One think I would do differently in the code above is only actually setting the state (on the device context) just before draw/dispatch.

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State management isn’t as consequential as in OpenGL, but it still helps a bit or a lot depending on the state(s).
As mentioned above, set your states only when the draw call is issued. Otherwise it is easy to get redundant states even with your tracking method.

SetDepth( 1 );
Draw();
SetDepth( 0 ); // Just called after every draw call so that one draw call's state does not leak into another.

SetDepth( 1 );
Draw();


L. Spiro

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I would recommend filtering out redundant states. Just do yourself a favor, and don't track the current state using global variables. Global variables won't work if you every switch to an API that supports multi-threaded command list generation.

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To expand upon Spiro's point:

Don't use if-statements for state management. The if-statement alone is not free (and the D3D layer is already doing that for you, albeit behind a few more layers of abstraction/overhead). The checks also imply that your higher-level code doesn't know what state is being used and when.

For your example, if you have different topologies then that implies you're rendering rather vastly different things. Things should be rendered in like groups. e.g., render your meshes, then render your debug line overlays, etc. You never need an if-check then, because your draw code transforms like so:

// NOT GOOD
for (auto& object : objects) {
  render.set_state(object.material);
  render.draw(object);
}

// GOOD
for (auto& group : material_groups) {
  render.set_state(group.state);
  for (auto& object : group.objects)
    render.draw(object);
}

Of course, efficiently handling those groups takes some work. The gains can be quite worth it, though. Especially as it then enables automatic instancing/batching of your draw calls which keeps the hardware fed.

The hardware thing is key to remember. A lot of hardware can only run ~one program (with one set of state) at a time. If you're drawing e.g. quads, the vertex stage has all of 6 vertices to process, leaving potentially the rest of your 64-core wavegroup unused (if not the whole pipeline of hundreds or thousands of shader cores). You want all of the hardware working; you want to hand large chunks of data to the GPU and let it chew through the whole chunk in one go, rather than handing it many little chunks that it must inefficiently process sequentially. Basically, redundant state changes aren't your real problem; your renderer even making it possible to have redundant state changes in the first place is your problem. :)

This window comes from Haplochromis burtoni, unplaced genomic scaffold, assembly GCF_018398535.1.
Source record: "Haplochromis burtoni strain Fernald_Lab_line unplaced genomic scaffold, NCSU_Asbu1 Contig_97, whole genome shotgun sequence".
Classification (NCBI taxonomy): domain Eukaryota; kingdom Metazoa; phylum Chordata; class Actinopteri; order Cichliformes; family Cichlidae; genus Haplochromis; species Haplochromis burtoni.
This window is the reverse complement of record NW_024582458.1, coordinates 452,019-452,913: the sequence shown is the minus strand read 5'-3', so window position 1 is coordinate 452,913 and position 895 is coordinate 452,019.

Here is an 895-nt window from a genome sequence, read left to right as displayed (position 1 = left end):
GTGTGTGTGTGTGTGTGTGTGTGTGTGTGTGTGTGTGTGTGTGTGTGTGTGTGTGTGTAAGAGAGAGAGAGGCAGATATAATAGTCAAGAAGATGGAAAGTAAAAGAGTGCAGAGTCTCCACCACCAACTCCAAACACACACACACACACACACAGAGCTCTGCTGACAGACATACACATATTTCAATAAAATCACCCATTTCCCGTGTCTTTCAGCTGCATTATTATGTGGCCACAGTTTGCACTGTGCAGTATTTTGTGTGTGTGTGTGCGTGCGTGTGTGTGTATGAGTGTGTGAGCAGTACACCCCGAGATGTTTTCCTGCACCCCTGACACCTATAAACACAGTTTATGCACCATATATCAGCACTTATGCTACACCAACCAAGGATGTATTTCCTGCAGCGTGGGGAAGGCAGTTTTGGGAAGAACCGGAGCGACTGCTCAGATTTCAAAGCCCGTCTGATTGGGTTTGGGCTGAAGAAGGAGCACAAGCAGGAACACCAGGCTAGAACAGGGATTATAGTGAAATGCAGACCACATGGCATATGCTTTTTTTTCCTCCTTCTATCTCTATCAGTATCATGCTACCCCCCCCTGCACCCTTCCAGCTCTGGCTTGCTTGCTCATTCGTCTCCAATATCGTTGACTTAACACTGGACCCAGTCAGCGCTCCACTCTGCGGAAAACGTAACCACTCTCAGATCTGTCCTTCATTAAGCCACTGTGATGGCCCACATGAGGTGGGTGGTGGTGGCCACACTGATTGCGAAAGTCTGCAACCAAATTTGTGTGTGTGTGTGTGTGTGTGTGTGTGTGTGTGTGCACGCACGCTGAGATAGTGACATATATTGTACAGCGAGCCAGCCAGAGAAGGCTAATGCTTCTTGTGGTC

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I store a 64-bit integer with all the state ID's packed into it, and then XOR two of them to see what needs to change.
e.g.

raster_mask = 0xF;
raster_shift = 42;
u64 SetRaster( u64 packed, int rasterId ) { return (packed&~(raster_mask<<raster_shift)) | (rasterId << raster_shift); }
int GetRaster( u64 packed ) { return (packed>>raster_shift) & raster_mask; }
bool HasRaster( u64 packed ) { return 0!=(packed & (raster_mask<<raster_shift)); }

u64 oldState = ..., newState = ...;
u64 dirty = oldState ^ newState;
oldState = newState;
if( HasRaster(dirty) )
  SubmitRaster(device, GetRaster(newState));

Don't use if-statements for state management. The if-statement alone is not free (and the D3D layer is already doing that for you, albeit behind a few more layers of abstraction/overhead). The checks also imply that your higher-level code doesn't know what state is being used and when.